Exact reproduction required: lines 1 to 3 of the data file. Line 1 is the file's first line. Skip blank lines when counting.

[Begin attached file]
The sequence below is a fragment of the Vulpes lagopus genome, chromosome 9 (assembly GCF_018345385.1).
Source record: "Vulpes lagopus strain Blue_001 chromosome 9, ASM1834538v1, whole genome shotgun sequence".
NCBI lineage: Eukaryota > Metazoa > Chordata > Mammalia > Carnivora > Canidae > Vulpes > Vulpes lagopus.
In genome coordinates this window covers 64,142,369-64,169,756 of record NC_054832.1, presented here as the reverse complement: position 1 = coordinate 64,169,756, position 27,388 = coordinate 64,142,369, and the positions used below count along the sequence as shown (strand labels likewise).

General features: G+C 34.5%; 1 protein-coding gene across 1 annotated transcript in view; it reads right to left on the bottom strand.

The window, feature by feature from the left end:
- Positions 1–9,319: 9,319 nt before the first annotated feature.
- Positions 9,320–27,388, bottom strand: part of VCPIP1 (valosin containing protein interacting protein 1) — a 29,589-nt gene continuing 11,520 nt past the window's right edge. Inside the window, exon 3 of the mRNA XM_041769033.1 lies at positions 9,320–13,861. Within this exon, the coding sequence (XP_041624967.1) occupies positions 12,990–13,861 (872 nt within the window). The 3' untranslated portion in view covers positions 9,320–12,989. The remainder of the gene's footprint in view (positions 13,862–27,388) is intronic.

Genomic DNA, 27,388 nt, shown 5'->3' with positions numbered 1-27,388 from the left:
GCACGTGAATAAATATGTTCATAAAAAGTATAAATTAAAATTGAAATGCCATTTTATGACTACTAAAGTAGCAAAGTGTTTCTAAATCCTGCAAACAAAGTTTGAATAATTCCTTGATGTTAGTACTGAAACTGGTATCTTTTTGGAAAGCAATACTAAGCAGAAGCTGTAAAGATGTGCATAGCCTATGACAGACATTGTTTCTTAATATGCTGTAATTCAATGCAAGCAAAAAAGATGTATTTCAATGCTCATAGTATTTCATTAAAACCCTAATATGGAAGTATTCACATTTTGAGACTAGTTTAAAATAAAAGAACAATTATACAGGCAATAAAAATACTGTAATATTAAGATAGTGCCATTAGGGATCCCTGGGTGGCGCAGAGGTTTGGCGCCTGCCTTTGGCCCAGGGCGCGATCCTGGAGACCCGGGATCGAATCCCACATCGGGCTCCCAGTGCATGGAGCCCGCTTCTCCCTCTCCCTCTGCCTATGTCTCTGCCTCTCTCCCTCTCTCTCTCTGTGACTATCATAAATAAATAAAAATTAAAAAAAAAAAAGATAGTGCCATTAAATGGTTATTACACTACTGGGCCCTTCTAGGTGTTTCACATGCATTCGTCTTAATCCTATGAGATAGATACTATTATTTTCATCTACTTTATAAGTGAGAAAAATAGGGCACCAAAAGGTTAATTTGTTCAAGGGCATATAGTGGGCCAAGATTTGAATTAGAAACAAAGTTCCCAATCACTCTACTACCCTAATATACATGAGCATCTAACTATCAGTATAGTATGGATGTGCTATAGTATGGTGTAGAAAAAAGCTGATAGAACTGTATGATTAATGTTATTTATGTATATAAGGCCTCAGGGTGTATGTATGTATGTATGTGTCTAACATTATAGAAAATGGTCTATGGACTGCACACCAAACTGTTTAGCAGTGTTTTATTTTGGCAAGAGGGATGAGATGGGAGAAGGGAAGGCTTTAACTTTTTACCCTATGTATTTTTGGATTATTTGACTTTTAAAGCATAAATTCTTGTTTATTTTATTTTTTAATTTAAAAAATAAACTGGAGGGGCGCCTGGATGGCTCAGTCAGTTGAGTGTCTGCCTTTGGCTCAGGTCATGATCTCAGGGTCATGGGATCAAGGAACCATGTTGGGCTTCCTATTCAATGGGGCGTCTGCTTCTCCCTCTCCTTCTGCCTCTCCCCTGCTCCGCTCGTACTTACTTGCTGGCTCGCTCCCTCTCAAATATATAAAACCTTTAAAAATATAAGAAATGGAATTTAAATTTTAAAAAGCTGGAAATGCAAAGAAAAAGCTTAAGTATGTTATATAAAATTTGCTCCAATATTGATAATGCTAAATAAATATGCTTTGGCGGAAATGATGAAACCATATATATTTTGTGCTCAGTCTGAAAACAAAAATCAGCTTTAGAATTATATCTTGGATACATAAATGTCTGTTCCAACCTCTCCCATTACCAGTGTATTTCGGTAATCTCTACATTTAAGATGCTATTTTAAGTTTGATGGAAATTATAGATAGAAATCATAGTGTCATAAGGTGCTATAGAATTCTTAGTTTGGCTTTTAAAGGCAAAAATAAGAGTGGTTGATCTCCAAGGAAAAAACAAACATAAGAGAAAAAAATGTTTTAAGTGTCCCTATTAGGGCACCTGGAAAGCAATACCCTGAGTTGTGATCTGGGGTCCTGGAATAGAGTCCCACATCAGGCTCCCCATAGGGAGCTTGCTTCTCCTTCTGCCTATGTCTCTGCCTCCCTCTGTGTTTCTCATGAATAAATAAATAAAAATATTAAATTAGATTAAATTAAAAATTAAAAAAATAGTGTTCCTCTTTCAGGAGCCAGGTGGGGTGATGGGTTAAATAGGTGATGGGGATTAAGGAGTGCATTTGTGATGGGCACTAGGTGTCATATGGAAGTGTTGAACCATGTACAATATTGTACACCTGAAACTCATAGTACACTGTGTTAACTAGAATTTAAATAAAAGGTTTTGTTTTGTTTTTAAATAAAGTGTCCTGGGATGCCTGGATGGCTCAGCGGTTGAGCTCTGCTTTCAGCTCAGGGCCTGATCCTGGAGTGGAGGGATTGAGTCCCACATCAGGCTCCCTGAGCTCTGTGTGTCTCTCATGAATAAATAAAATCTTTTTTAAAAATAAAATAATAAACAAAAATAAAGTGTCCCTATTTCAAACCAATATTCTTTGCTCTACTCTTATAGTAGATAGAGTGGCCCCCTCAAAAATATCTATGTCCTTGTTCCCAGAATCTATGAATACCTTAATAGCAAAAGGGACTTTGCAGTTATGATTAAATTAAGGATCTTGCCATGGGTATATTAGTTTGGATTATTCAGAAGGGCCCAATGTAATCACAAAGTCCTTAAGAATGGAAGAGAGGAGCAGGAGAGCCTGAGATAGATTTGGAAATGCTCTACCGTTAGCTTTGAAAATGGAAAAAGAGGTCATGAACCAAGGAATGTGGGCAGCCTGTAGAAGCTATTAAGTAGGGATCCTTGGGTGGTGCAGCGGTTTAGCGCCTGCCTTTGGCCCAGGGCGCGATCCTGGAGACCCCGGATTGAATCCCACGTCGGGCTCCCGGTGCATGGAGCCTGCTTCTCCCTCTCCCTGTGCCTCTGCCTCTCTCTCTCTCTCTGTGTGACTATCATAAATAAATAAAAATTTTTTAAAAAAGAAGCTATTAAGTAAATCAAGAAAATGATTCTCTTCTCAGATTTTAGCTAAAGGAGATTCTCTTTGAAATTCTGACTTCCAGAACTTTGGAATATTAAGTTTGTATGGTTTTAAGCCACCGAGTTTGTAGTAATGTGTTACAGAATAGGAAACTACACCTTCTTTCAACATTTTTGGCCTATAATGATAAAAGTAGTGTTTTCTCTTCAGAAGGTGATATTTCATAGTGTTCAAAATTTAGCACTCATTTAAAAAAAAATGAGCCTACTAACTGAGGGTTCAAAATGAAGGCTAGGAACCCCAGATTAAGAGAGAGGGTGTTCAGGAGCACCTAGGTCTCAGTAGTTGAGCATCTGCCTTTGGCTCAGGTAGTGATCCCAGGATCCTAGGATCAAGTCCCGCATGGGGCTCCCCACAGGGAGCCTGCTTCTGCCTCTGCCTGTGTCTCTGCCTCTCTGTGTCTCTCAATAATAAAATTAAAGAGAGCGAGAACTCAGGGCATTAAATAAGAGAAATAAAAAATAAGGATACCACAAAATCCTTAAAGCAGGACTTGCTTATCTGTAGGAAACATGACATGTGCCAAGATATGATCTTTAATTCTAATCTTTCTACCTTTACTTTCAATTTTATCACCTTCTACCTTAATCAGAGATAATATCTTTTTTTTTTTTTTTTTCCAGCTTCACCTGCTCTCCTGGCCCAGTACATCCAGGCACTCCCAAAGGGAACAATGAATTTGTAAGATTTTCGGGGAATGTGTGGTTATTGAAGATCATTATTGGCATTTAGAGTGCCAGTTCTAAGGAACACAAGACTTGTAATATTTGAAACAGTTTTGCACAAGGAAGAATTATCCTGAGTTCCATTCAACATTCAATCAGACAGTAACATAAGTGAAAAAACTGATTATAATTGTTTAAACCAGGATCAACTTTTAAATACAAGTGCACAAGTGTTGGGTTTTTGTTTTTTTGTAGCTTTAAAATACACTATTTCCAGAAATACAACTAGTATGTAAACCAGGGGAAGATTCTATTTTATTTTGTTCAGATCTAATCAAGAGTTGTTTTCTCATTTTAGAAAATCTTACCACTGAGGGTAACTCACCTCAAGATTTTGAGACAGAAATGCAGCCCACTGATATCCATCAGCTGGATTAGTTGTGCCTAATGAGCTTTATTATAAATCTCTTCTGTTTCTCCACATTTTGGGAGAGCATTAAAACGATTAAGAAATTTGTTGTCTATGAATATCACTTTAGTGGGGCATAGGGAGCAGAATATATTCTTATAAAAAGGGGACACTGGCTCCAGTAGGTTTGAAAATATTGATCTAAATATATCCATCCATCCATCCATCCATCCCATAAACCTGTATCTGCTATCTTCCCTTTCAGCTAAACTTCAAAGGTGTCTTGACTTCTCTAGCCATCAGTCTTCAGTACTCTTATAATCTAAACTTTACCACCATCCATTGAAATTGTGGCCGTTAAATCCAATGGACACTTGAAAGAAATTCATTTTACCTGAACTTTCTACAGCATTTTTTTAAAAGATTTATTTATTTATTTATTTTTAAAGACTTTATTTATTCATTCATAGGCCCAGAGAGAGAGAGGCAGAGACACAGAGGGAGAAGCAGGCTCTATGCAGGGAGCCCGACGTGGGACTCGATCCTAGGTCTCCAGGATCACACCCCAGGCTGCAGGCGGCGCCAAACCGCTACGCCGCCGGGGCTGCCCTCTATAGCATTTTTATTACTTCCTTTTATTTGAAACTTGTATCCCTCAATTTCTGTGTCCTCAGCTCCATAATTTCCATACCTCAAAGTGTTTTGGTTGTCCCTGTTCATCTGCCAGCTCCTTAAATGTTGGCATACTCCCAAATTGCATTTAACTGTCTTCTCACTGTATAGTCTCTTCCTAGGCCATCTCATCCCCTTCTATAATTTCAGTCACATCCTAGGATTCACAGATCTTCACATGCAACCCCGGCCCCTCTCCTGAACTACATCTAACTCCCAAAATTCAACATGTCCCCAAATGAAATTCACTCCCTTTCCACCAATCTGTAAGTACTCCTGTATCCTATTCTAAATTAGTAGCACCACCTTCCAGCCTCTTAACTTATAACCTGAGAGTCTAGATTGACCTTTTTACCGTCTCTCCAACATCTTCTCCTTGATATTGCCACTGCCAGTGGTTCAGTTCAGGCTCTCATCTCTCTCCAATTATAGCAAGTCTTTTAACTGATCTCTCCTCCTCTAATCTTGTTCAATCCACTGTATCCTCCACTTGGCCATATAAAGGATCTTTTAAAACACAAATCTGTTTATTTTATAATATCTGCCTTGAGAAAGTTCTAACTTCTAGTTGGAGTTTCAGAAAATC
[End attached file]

The sequence below is a fragment of the Vulpes lagopus genome, chromosome 9 (assembly GCF_018345385.1).
Source record: "Vulpes lagopus strain Blue_001 chromosome 9, ASM1834538v1, whole genome shotgun sequence".
NCBI lineage: Eukaryota > Metazoa > Chordata > Mammalia > Carnivora > Canidae > Vulpes > Vulpes lagopus.